Transformation (Part 1): The Law of Evolution

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Ilse Kerling
12/09/2020

Darwin's evolution

"If the rate of change on the outside exceeds the rate of change on the inside, the end is near," said Jack Welch, years ago.

In these times of AI, RPA, data science, blockchain and virtual agents, this saying is becoming more relevant than ever before.

The only difference is that we have so much technology, at such low costs, that we can’t speak of Jack Welch’s ‘change’ anymore. Given the huge amount of technology and, not to forget, the ever more demanding consumer, the rate of change experienced is so high that companies have to transform.

For a long time, the law of the strongest prevailed. Multinationals seemed undefeatable. But this has been replaced by Darwin’s law of evolution. Speed is crucial: it is the survival of the fastest. If you are not first to market, the potential for future revenue may begin to evaporate.

US$900 billion

While cash is still king during the pandemic, digital transformation is so important that globally, companies have spent $1.3 trillion on it this year alone.

So, the money is there. The technology is there. So why is it that, according to McKinsey, 70% of all transformations miss their goals? That translates to $900 billion for this year alone.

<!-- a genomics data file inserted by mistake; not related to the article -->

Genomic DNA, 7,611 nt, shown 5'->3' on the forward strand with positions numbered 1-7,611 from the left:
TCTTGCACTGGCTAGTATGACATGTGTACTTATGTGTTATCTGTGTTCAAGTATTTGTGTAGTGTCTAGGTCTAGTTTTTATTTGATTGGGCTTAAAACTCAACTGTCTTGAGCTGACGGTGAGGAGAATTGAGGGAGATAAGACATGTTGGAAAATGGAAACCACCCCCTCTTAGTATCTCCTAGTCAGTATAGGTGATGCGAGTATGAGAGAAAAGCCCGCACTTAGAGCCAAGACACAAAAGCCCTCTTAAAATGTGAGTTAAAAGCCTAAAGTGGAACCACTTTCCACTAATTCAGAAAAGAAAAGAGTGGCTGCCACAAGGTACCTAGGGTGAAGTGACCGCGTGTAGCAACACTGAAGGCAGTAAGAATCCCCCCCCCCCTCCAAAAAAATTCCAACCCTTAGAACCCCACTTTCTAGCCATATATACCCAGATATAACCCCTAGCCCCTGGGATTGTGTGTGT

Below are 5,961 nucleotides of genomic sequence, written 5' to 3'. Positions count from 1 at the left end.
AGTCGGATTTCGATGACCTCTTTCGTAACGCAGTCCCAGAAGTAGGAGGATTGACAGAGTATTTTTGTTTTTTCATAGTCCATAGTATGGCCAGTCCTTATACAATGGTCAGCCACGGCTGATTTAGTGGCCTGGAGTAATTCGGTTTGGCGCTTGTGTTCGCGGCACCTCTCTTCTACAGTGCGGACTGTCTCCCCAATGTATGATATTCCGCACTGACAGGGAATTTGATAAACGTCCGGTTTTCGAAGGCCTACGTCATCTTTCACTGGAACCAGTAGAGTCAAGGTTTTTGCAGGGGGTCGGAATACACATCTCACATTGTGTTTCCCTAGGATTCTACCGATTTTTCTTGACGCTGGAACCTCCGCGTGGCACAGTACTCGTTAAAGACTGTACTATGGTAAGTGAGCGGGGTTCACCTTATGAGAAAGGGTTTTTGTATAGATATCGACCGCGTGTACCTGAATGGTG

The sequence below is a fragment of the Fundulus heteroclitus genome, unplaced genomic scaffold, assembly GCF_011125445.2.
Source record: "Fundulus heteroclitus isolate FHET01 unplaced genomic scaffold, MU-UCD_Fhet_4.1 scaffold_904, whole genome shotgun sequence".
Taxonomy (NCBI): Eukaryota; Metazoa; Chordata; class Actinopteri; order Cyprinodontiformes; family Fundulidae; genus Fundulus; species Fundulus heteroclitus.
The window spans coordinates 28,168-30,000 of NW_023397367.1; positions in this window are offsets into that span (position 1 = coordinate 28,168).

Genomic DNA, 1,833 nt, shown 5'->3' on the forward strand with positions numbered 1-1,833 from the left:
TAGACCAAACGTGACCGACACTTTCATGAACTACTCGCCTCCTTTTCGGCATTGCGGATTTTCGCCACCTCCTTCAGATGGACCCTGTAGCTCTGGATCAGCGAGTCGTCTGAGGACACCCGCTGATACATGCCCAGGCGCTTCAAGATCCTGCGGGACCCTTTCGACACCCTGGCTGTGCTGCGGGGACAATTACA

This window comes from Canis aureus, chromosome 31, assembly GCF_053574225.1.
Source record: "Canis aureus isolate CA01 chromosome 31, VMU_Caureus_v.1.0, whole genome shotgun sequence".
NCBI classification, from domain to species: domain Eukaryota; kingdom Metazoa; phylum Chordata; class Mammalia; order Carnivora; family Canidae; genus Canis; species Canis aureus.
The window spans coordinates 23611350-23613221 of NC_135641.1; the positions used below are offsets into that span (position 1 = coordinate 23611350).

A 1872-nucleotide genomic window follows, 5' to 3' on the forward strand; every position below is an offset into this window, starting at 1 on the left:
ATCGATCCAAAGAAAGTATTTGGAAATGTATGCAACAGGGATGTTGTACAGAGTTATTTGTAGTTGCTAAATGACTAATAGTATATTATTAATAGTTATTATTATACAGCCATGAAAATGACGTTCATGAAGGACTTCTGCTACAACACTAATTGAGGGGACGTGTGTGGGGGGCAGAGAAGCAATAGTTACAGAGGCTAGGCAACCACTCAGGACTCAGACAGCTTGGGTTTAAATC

Before we examine the answer, let’s reflect: What does this $900 billion mean to you? How much money have you allocated to transformation? If an average of 30% is successful, what are the risk investments? And what does that risk mean for the future of your company?

Back to the main question: With such an abundance of money and technology, why do 70% of transformations still miss their target?

You probably know the answer: people and culture. But why is that so challenging? Sebastiaan Laurijsse, Senior Director IT & Digital Transformation Manager at NXP, offers some explaination: "Transformation is not the singular goal," he says. And he is right. Transformation is a tool to reach your goals. The benefits – whether to increase sales, produce at lower cost, or reduce time to market – those are the goals.

Seen from an internal context: You need to ensure that the new ways of working are adopted so that you can develop at lower cost or need fewer resources. There is always a goal to accomplish.

Goals are often measured in revenue and costs. Experienced shareholders look at the return on investment, however: How much revenue is generated from every CapEx dollar? If you can influence the metrics of the market, you will gain shareholder interest. That means more investors and more liquid assets.


Next week: The crucial role of the CFO

In the next article we will look at the crucial role of the CFO and the skills that CFOs need to improve the success of transformation initiatives.


 

Co-Contributor


Sebastiaan Laurijsse
Senior Director IT & Digital Transformation Manager
NXP

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